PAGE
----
Optical Turnstiles- Controlling Access In Commercial Buildings
Since 9/11, commercial buildings, institutions and government agencies have been grappling to find cost effective and aesthetically pleasing ways to control access to their buildings. For most small buildings, it’s not a problem. Small buildings can effectively handle the problem be placing card readers on exterior doors. However, with large, busy buildings, the same approach is impractical. Piggybacking (holding the door open for the person behind you) is the major security breakdown problem in high-traffic areas such as the main entrance.
In the past, there have been two ways to effectively manage access in high-traffic buildings. The first is manual verification. With manual verification, all persons requesting entry to the building must show a valid identification badge to a security guard before entry is granted. Unfortunately, this approach is costly and provides a relatively low level of security. The use of security guards is just plain expensive. More important, security guards cannot know for certain whether identification badges are authentic (which is no difficult to do these days) or whether familiar faces are still employed with a company.
One practical solution to providing secure, high-traffic access control in the lobby of a busy building is to use Optical Turnstiles. An Optical Turnstile system is a set of parallel pedestals that form lanes. Each pedestal is equipped with electronic photobeams and a logic board. Typically, Optical Turnstiles are located in a pivotal main lobby location. To gain access to the interior of the building, an authorized person presents their valid access card to a card reader located at the turnstile lane. A valid access granted temporarily shunts out the turnstile’s photobeam, allowing the cardholder to pass through without creating an alarm. Attempting to pass through a lane without a valid access card activates a local and remote alarm, alerting security.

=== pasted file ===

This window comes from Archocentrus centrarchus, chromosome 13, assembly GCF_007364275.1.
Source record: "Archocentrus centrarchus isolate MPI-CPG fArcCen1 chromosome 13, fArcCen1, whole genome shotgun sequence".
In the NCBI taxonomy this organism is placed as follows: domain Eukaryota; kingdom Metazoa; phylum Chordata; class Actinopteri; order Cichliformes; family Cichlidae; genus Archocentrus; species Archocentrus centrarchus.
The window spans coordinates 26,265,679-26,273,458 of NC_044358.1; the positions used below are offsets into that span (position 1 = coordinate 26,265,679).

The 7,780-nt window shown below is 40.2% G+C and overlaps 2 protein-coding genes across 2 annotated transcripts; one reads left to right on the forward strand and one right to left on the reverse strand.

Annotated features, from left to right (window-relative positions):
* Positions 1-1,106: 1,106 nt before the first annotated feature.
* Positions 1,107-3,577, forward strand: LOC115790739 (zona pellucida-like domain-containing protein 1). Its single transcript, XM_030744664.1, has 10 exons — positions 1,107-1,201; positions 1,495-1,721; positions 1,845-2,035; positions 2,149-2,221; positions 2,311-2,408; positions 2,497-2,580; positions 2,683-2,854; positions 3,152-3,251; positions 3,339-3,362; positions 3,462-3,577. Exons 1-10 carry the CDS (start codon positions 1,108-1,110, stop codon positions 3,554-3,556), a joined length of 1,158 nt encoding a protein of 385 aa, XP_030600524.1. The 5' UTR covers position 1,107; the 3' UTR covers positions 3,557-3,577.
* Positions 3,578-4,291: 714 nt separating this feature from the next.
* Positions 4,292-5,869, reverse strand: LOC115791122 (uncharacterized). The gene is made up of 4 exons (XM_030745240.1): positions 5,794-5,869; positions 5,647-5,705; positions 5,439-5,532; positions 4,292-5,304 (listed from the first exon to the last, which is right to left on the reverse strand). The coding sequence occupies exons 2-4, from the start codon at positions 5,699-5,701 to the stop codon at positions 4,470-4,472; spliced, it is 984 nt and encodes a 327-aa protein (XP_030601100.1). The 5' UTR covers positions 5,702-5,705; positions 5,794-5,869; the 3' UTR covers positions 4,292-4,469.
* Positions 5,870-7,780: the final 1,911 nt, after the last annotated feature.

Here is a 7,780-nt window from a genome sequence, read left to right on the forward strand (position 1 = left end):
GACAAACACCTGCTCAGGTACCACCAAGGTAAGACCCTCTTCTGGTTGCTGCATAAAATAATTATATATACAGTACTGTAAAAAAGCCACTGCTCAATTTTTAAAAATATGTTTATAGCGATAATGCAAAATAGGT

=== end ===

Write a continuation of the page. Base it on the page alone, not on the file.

Reasons Behind the Trend
Optical Turnstiles are becoming more common fixture in lobbies for several reasons. First, they can be covered with any type of finish (from stainless steel to Corian), complementing lobby decor. Second, they can securely handle heavy traffic-a typical Optical Turnstile lane can process 1,200 to 1,800 people per hour. Third, they help limit your liability by allowing you to screen for authorized personnel only. This means persons without a valid card cannot access your facility without setting off an alarm and drawing attention. Given current legal trends, more companies will be using this approach to reduce their liability exposure.
Finally, Optical turnstiles provide superior visitor management, forcing every visitor to register with your security or reception desk. Breaching building security through “piggybacking” becomes almost impossible.
Three Rules to Follow
When designing your system, the length of the turnstile pedestals should be four to six feet (anything less than four feet can increase the incidence of false alarms). Second, design your system with enough lanes to handle your worst-case scenario-rush hour. Finally, use off-the-shelf designs for the pedestals-architects love to come up with elaborate designs, but they don’t have to foot the bill.